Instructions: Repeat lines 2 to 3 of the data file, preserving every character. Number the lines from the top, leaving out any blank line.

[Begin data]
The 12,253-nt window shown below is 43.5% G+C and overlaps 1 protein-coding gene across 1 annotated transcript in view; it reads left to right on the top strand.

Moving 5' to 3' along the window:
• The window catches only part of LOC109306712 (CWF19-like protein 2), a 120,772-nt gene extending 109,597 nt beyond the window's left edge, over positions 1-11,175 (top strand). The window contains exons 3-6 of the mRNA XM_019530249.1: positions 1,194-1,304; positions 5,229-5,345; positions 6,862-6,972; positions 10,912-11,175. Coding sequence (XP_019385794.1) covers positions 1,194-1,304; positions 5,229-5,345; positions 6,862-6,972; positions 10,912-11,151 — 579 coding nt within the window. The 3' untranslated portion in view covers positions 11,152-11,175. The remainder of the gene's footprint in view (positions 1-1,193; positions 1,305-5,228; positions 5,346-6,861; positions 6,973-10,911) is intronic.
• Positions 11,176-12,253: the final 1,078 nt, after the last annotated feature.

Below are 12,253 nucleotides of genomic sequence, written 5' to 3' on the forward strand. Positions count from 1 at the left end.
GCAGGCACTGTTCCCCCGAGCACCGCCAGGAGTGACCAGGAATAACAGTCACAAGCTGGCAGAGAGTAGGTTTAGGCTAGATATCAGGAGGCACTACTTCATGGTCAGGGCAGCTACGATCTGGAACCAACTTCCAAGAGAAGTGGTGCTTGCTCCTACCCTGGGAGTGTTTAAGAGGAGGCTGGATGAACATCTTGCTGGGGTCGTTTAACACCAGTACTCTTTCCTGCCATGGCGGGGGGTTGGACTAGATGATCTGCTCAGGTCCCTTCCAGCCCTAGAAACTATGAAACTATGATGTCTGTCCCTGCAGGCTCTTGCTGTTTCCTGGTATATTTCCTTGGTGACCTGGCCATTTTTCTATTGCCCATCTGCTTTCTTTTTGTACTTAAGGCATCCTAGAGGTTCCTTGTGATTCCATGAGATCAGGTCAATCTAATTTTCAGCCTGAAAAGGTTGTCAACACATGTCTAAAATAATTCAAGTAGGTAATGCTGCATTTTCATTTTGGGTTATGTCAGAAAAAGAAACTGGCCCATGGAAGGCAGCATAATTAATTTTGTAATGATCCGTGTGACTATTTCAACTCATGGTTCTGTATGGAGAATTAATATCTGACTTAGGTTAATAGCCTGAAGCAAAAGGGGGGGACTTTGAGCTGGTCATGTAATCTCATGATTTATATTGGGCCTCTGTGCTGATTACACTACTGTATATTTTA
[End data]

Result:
Moving 5' to 3' along the window:
• The window catches only part of LOC109306712 (CWF19-like protein 2), a 120,772-nt gene extending 109,597 nt beyond the window's left edge, over positions 1-11,175 (top strand). The window contains exons 3-6 of the mRNA XM_019530249.1: positions 1,194-1,304; positions 5,229-5,345; positions 6,862-6,972; positions 10,912-11,175. Coding sequence (XP_019385794.1) covers positions 1,194-1,304; positions 5,229-5,345; positions 6,862-6,972; positions 10,912-11,151 — 579 coding nt within the window. The 3' untranslated portion in view covers positions 11,152-11,175. The remainder of the gene's footprint in view (positions 1-1,193; positions 1,305-5,228; positions 5,346-6,861; positions 6,973-10,911) is intronic.